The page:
The main benefits of having a traditional IRA are the tax deduction for contributions, the capitalization of tax-deferred investments and the ability to invest in it. Whether you choose a traditional IRA or a Roth IRA, tax benefits allow your savings to grow or accumulate more quickly than in a taxable account. The traditional IRA calculator can help you determine an appropriate option. While a traditional IRA can generate an initial tax relief, a Roth IRA gives you that benefit when you're ready to retire.
Depending on your situation, the benefits of a traditional IRA may be worth more to you than the benefits of a Roth IRA. However, if you are in a moderate-to-high tax bracket right now and qualify for the traditional IRA tax deduction, immediate tax savings from traditional IRA contributions may be the best way to do so. The most important question to ask yourself when trying to decide if a traditional IRA or a Roth IRA is best for you (at least from a tax standpoint) is when you want to get the tax benefit, now or after you retire. It's important to note that this is an aggregated limit that applies to all IRAs you own, including traditional IRAs and Roth IRAs.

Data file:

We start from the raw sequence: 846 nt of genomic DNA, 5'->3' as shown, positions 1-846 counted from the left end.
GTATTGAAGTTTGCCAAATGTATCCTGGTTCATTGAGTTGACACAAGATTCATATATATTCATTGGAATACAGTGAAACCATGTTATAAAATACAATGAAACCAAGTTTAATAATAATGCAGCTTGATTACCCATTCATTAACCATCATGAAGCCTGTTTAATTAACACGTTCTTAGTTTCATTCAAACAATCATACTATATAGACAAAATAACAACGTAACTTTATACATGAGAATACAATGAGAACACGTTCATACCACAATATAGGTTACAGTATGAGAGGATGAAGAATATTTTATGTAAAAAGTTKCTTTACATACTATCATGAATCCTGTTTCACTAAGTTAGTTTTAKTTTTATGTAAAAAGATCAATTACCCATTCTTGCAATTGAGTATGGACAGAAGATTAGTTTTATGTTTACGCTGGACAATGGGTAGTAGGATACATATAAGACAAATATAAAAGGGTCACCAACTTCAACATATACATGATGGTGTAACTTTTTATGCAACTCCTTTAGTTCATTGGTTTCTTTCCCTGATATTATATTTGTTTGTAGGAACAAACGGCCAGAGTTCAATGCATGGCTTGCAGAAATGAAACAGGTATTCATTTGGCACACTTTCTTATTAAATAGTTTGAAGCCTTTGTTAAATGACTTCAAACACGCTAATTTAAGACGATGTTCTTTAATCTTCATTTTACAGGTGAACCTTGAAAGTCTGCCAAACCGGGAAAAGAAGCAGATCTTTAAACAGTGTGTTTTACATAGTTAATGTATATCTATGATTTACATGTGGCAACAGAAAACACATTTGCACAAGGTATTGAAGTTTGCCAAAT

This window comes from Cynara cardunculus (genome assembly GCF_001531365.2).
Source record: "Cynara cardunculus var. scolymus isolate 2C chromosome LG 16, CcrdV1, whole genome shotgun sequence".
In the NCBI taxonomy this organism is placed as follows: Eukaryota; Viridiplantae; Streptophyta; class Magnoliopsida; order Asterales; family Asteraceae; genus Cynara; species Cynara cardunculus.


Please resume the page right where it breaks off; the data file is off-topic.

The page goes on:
The potential downside is that while traditional IRA contributions may be tax-deductible, withdrawals from a traditional IRA are considered taxable income regardless of the marginal tax rate or tax bracket in effect at that time. A traditional IRA works best if you expect to be in a higher category during your working years; on the contrary, a Roth IRA works best if you expect to be in a higher category during your retirement years. To help you, here's a guide to the main benefits of investing in an IRA and, in particular, traditional IRAs.